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Thread: How to secure a wireless network.

  1. #1
    Senior Member
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    Mar 2003

    How to secure a wireless network.

    As far as I know, this has not been done in the past. PM me if it has.

    It does complement the tutorial that thehorse13 linked off of M$'s site.

    How to secure your wireless set up. As always, anyone with anything to add, especially about an area that I did not cover, is surely welcome. This will not cover anything, but will get those who are just getting started into wireless a little head start. Some security is better than no security.

    1) Your network name (SSID)
    Your wireless network equipment will come with a default SSID (Service Set Identifier) from the manufacturer, usually the manufacturer’s name. (Linksys, DLink, whatever) Change this. Make it something that most people will not be able to easily guess. Using something complicated like “MyL1ttl351573r153V1l” may not be necessary for this part. Just pick something at least eight letters in length that your average farm animal couldn’t guess.

    <Need some examples: if it’s a home network, and your name is steve, name it stevenet. It’ll make you feel powerful “I have my own network, welcome to stevenet” as well as get rid of the silly default SSID>

    2) Change your router’s default password.
    Duh. Most routers will announce themselves if you type in their IP addresses. “Hi! I’m a linksys BEFSR11 WAP. Want to play?” You need to change your default password, because otherwise 31337 hackerboy down the street with a list of default manufacturer’s passwords (which are all conveniently available from the manufacturer’s website) can easily change your AP settings to something that he likes so he can get up on your network.

    3) Use Encryption

    4) When using said encryption, use the highest bit WEP available. You may have to use the utility that came with your wireless card instead of the default windows props box. 128 bit or more is pretty darn secure, but if you have to go with 64 for whatever reason (mismatched equipment, etc.) then 64 bit is better than nothing.

    5) When determining the passphrase for your encryption, do something complicated. The more complicated the better, (in this case, the “mylittlesisterisevil” phrase from above may be nice. If you have high encryption and a weak passphrase, you have weak encryption.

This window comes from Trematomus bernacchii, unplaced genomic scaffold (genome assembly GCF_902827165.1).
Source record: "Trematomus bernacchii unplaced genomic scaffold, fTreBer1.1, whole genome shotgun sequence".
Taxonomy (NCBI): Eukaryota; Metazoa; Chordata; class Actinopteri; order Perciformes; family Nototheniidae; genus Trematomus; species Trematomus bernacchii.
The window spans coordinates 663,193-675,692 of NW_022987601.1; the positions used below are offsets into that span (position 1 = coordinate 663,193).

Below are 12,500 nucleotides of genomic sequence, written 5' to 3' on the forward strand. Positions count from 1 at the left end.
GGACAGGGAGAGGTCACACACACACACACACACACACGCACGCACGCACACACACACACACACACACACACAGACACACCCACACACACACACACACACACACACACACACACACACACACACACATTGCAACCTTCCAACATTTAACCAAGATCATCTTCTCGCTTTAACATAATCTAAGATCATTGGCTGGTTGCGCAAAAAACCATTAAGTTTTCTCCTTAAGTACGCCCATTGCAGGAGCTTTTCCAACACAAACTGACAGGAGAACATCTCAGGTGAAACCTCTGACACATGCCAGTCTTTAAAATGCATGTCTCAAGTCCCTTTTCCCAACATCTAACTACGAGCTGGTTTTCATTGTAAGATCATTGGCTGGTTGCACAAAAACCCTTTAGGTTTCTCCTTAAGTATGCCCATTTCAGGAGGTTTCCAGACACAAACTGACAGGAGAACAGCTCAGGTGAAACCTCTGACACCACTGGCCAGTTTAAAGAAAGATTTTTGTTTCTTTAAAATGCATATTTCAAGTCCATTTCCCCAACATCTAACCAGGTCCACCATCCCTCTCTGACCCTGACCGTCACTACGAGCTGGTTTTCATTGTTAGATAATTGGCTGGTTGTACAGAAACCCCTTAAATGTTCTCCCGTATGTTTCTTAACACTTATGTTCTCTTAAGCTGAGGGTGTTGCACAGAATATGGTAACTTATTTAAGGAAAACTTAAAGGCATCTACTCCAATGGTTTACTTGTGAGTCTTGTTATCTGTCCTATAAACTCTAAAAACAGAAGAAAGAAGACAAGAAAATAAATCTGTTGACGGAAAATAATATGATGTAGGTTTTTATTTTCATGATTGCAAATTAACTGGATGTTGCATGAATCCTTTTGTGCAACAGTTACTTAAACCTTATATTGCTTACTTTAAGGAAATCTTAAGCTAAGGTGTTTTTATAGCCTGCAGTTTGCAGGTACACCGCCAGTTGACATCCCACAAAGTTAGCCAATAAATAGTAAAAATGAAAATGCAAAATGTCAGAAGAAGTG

Even better, make up your own encryption key. Enter in the numbers and letters yourself, to make sure that you don’t do something easy. Yes it’s tedious. But it’s better for you. Also, be sure not to dispose of the notepad you use in the process in a careless way. If someone gets your notes on your wireless network, all of your work is in vain.

    6) Pick a non-default channel.

    7) If possible, use a static set of local IP addresses, and configure your router to allow only those IP addresses. This will cut down the room other people will have to hop in on your network, unless one of your machines is not on.

    8) Research your Wireless Access Point, and see if google or anything else shows up with known problems/exploits for it. Consider a firmware upgrade if you find a bunch of problems with your current set.

    9) <<Disputed Topic>> Use a separate firewall/router to connect to the outside world. Keeping your AP behind a firewall means that it won’t announce itself to anyone who knows your IP address. Yes, this gets a little redundant, but it means that you are less likely to get hacked (easily) Using a linksys, dlink, or belkin wireless AP behind a Watchguard SOHO firewall, or something similar, works quite nicely.

    10) Authentication (I need help on this one) I’m not the most familiar with authentication, but I know that proper manipulation adds yet some more security to your wireless network. TheHorse13’s linked tut (at top of this thread) has some more info on it.

    Once again, additions are welcome. I hope this helps out those entirely unfamiliar with the 802.11 group.

    One more (obvious) thing. Make sure all your hardware is compatible. I’ve seen people buy incompatible hardware, and then make their security weak just so they can get it to work. If you are going to go wireless, at least do it correctly.
    i\'m starting to think that i\'m bound to always be the first guy on the second page of the thread.

  2. #2
    Senior Member Maestr0's Avatar
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    May 2003
    Due to a flaw in the initialization vector in WEP encapsulation both the 64-bit and 128-bit keys are vulnerable to statistical attacks and are considered un-secure at any key size. I reccomned implementing additional measures such as LEAP or PEAP. Also some wireless AP's are vulnerable to layer 2 attacks which manipulate routing tables allowing man in the middle attacks.

    \"If computers are to become smart enough to design their own successors, initiating a process that will lead to God-like omniscience after a number of ever swifter passages from one generation of computers to the next, someone is going to have to write the software that gets the process going, and humans have given absolutely no evidence of being able to write such software.\" -Jaron Lanier

  3. #3
    Senior Member
    Join Date
    Mar 2003
    that is a good point, as the long encryption key will be a set size in each form of encryption. the point i was trying to make is that any wireless nic driver will generate the encryption key based off of a passphrase. if your passphrase is lame, then the encryption essentially doesn't matter, and any skript kiddiot with a little time can crack it.